Then early in June the weather turned nasty and the whole years rain fell at once . Not surprisingly , this reduced the site to a quagmire, its proximity to a marshy riverside only accentuating this . Whether the festival should have gone on at all following the weeks of torrential rain is debatable . However, it did . Some say the result was a disaster, some say a groove , each to his own....
"Local shopkeeper- They were wonderful , perfect ladies and gentlemen . I’d love to see another do like this . I think I speak for most of the shopkeepers in Cavershaem Road. "
A group of local activists discovering that Release wasn’t going to attend the festival and foreseeing heavy police activity, decided to set up a legal/welfare organisation . They called a meeting of local freaks and students from Reading University and decided on policy, duty rosters . etc. Harold Pendleton promised them a tent and other facilities and they started the site operation of Friday afternoon. It soon became apparent that ADE were being screwed by the Marquee organisation and heated exchanges between ADE and Myra Hickely only highlighted this fact.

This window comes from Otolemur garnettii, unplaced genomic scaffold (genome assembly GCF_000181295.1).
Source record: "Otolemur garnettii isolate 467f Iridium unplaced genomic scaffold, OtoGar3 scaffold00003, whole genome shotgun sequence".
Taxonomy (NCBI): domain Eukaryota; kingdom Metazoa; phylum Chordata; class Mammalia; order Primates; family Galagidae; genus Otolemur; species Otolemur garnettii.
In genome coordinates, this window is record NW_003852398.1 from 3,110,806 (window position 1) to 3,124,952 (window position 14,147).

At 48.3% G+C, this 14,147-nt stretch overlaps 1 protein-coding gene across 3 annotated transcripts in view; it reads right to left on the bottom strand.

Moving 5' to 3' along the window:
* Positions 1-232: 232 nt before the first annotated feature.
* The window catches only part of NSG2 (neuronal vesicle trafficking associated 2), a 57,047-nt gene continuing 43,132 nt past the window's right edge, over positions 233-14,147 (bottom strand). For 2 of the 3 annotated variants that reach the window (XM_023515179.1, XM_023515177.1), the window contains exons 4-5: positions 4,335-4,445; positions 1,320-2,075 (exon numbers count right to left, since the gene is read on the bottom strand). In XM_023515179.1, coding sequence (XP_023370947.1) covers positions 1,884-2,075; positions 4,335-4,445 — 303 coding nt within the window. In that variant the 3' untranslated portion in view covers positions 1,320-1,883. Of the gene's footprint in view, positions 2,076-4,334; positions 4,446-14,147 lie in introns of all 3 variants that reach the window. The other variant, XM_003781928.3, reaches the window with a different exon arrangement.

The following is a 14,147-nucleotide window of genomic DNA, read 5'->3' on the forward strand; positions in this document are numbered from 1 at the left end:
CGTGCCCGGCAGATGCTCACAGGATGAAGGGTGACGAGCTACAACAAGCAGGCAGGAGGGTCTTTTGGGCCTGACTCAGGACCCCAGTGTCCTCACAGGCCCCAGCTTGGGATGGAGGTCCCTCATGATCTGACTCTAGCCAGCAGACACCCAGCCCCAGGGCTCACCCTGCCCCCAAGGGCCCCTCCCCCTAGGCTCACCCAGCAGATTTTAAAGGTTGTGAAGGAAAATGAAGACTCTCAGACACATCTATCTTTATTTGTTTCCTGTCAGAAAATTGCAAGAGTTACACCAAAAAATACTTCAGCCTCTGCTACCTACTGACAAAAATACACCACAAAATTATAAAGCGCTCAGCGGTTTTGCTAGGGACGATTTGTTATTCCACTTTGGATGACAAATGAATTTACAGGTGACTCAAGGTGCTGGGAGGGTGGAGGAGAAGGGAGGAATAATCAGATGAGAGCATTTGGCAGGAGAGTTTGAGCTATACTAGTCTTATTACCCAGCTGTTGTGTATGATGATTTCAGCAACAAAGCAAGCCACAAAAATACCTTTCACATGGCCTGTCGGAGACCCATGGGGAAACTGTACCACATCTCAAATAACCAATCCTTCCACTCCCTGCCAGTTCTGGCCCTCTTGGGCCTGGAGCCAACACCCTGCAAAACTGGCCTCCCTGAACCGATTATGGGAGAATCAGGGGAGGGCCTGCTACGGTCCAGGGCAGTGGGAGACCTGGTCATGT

The following information is from a phone conversation from a spokesman from ADE "There were officers from several outside drug squads called in mainly from Brighton and the Met and as the numbers of arrests rose a bust fund was set up. This was announced by Andy Dunkley , the compere. " passing the hat raised 490 pounds. ADE’s very modest expenses came to 15 pounds, leaving 475 banked.
Provisionally ADE would like to see some money used to support private prosecutions against certain police officers and some used to contest dubious arrests on the grounds of random arrest and harassment . They think that it is possible that a favourable court ruling could negate other drug convictions on the same grounds. However, if the above isn’t possible , they will obtain transcripts of the court proceedings and distribute the money as fairly as possible.